In a previous meditation, we suggested that to see COMPASSION lived out, there was only one Person to look to, that is Jesus Christ. Charles Wesley gave expression to this in one of his hymns:
Jesus, Thou art all compassion
pure, unbounded love Thou art.
In our future meditations we will consider seven occasions in the New Testament where we read that Jesus ‘had compassion’ towards others.
Suggested reading: Matthew chapter 18 verses 15-35.
Is there someone who has wronged you and the division created between you has not been resolved? If so, have you acknowledged that the first move must come from you? Jesus set the standard, when He taught, ‘Moreover if your brother sins against you, go and tell him his fault between you and him alone’, Matthew chapter 18 verse 15.
It is often reassuring to hear Peter speak, because he often reflects our own thoughts and actions. He seized the opportunity to ask, ‘Lord, how often shall my brother sin against me, and I forgive him? Up to seven times?’, verse 21. He wanted to place a limit upon the number of times he did so. Jesus’s reply challenged him: ‘I do not say to you seven times but up to seventy times seven’, verse 22. This is unlimited forgiveness; indeed, once you have forgiven this many times, it will become habitual to do so!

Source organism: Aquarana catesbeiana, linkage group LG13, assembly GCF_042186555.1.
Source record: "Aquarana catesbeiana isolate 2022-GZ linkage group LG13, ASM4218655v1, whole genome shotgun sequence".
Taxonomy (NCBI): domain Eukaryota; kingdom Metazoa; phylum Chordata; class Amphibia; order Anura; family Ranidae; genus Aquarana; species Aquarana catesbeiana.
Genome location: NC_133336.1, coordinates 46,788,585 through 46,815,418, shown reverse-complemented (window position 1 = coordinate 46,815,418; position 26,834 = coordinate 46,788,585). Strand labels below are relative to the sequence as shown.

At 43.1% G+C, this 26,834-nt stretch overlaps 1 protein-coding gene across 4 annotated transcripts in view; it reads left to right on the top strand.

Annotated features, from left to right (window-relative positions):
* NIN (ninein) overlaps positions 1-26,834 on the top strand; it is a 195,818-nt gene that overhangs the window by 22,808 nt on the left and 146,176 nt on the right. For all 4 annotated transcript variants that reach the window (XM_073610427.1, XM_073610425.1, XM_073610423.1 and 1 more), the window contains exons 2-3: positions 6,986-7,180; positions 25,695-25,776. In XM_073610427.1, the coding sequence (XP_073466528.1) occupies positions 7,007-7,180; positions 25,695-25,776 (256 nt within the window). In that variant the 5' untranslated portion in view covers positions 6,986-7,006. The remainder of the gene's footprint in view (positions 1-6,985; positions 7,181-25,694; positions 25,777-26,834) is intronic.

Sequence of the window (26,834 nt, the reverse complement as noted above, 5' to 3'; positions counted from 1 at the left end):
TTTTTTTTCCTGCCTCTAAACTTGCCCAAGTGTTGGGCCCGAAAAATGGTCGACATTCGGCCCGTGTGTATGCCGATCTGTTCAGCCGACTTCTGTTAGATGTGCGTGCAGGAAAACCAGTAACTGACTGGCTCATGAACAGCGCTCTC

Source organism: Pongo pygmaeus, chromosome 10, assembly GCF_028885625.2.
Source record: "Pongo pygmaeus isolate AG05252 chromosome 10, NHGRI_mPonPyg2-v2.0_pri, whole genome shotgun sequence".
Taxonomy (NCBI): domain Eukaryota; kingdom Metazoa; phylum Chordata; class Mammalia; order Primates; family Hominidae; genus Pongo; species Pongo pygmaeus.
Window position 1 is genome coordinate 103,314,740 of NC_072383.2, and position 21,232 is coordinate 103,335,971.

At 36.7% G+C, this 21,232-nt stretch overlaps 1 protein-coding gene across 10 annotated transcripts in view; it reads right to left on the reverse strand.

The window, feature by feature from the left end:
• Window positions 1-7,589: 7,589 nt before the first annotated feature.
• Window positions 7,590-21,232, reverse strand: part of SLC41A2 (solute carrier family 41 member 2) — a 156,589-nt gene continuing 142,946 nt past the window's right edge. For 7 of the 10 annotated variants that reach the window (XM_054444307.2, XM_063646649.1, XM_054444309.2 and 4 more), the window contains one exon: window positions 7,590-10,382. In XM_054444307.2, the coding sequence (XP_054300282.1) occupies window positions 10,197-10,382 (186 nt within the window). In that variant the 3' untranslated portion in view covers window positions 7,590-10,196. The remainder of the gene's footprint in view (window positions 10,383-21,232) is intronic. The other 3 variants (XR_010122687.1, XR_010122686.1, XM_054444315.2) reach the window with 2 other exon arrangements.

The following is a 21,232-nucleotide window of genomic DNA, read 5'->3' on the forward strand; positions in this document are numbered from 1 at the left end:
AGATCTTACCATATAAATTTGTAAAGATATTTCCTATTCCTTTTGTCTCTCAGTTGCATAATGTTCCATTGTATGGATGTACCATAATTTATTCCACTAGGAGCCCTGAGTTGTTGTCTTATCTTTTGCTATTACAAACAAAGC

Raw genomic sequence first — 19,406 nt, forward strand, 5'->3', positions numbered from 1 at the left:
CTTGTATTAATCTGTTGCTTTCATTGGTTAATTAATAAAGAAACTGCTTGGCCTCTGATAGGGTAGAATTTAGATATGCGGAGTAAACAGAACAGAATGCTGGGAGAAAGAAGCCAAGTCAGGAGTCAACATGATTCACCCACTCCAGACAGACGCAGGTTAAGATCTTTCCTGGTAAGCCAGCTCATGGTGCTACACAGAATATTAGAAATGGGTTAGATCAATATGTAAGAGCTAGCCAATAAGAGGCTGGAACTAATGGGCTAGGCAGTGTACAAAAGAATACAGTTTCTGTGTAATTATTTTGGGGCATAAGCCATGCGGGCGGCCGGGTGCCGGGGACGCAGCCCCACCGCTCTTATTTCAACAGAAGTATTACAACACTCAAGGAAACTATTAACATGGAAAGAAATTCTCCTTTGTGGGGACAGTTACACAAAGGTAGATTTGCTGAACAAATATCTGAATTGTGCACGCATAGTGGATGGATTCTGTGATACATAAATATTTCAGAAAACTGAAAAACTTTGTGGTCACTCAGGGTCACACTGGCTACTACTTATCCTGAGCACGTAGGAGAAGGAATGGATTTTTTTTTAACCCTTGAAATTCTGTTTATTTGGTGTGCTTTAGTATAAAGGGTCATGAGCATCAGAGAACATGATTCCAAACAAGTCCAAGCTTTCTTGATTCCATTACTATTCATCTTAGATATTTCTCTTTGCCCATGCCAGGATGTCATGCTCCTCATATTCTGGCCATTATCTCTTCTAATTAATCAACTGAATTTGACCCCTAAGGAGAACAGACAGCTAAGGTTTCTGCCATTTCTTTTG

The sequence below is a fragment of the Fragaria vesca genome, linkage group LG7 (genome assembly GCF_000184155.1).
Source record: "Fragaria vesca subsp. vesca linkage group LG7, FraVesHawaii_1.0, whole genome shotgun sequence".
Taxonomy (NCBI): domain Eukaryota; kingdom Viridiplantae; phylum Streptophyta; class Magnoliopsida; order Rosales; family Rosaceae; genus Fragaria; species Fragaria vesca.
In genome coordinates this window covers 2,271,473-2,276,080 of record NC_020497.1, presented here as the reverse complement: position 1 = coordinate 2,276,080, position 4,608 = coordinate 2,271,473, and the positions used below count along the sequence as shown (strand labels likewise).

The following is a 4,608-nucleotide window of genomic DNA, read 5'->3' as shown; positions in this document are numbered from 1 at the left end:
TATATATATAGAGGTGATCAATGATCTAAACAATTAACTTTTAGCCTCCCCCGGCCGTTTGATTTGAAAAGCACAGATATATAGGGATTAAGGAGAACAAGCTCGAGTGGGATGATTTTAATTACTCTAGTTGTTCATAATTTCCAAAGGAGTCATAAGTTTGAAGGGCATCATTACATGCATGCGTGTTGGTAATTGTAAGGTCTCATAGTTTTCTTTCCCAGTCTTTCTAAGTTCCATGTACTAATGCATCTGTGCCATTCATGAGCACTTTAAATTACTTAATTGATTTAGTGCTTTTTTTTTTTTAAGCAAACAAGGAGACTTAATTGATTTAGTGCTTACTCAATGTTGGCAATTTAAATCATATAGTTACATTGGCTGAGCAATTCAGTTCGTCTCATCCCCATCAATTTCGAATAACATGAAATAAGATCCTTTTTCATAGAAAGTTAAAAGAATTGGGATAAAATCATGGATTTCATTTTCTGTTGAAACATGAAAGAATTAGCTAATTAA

Following these words, Jesus went on to tell a parable in which He spoke of a master, who was ‘moved with COMPASSION’ towards a debtor and ‘forgave him the debt’, verse 27. He not only forgave his debtor but he cancelled the large debt he owed him! If we appreciate how much we have been forgiven by God, we ought to show compassion to others who have offended us. It is sad to witness that the debtor in the parable, who had been forgiven so much by his master, showed no compassion for a fellow servant, who owed him a small amount.
The apostle Paul challenges us: ‘Be kind to one another, tenderhearted, forgiving one another, even as God in Christ forgave you’, Ephesians chapter 4 verse 32.